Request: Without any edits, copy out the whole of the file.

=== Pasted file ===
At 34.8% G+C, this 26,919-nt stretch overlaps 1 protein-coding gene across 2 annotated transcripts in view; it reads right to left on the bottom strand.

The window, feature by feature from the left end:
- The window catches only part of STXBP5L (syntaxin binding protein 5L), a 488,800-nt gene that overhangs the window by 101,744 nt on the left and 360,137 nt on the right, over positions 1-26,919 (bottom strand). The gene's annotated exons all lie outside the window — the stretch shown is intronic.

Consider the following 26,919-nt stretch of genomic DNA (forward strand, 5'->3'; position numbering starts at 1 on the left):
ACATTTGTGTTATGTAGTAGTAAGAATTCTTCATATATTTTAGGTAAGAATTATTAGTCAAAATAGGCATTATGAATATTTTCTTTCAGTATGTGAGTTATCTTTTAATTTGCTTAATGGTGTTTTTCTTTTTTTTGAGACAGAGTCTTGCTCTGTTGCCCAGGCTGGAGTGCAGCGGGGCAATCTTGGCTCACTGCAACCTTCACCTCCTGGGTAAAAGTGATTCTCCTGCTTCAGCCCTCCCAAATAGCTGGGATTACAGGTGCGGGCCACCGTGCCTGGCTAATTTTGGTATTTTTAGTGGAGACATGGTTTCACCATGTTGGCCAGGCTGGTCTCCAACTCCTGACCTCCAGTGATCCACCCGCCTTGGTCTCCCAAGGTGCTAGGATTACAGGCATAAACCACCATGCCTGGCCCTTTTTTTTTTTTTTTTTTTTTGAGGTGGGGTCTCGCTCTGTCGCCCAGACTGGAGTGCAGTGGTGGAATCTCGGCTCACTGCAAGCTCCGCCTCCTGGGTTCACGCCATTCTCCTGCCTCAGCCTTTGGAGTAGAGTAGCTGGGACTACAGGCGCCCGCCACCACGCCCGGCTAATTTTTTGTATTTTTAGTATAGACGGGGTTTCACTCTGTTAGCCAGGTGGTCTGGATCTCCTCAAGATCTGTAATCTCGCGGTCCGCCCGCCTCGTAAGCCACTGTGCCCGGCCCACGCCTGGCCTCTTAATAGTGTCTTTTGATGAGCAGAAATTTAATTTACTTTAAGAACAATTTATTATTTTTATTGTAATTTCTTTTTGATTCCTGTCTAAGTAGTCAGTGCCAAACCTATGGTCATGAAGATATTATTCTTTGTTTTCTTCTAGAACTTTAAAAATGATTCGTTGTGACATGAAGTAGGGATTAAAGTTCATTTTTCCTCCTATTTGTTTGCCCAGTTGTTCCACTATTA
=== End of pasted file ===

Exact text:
At 34.8% G+C, this 26,919-nt stretch overlaps 1 protein-coding gene across 2 annotated transcripts in view; it reads right to left on the bottom strand.

The window, feature by feature from the left end:
- The window catches only part of STXBP5L (syntaxin binding protein 5L), a 488,800-nt gene that overhangs the window by 101,744 nt on the left and 360,137 nt on the right, over positions 1-26,919 (bottom strand). The gene's annotated exons all lie outside the window — the stretch shown is intronic.

Consider the following 26,919-nt stretch of genomic DNA (forward strand, 5'->3'; position numbering starts at 1 on the left):
ACATTTGTGTTATGTAGTAGTAAGAATTCTTCATATATTTTAGGTAAGAATTATTAGTCAAAATAGGCATTATGAATATTTTCTTTCAGTATGTGAGTTATCTTTTAATTTGCTTAATGGTGTTTTTCTTTTTTTTGAGACAGAGTCTTGCTCTGTTGCCCAGGCTGGAGTGCAGCGGGGCAATCTTGGCTCACTGCAACCTTCACCTCCTGGGTAAAAGTGATTCTCCTGCTTCAGCCCTCCCAAATAGCTGGGATTACAGGTGCGGGCCACCGTGCCTGGCTAATTTTGGTATTTTTAGTGGAGACATGGTTTCACCATGTTGGCCAGGCTGGTCTCCAACTCCTGACCTCCAGTGATCCACCCGCCTTGGTCTCCCAAGGTGCTAGGATTACAGGCATAAACCACCATGCCTGGCCCTTTTTTTTTTTTTTTTTTTTTGAGGTGGGGTCTCGCTCTGTCGCCCAGACTGGAGTGCAGTGGTGGAATCTCGGCTCACTGCAAGCTCCGCCTCCTGGGTTCACGCCATTCTCCTGCCTCAGCCTTTGGAGTAGAGTAGCTGGGACTACAGGCGCCCGCCACCACGCCCGGCTAATTTTTTGTATTTTTAGTATAGACGGGGTTTCACTCTGTTAGCCAGGTGGTCTGGATCTCCTCAAGATCTGTAATCTCGCGGTCCGCCCGCCTCGTAAGCCACTGTGCCCGGCCCACGCCTGGCCTCTTAATAGTGTCTTTTGATGAGCAGAAATTTAATTTACTTTAAGAACAATTTATTATTTTTATTGTAATTTCTTTTTGATTCCTGTCTAAGTAGTCAGTGCCAAACCTATGGTCATGAAGATATTATTCTTTGTTTTCTTCTAGAACTTTAAAAATGATTCGTTGTGACATGAAGTAGGGATTAAAGTTCATTTTTCCTCCTATTTGTTTGCCCAGTTGTTCCACTATTA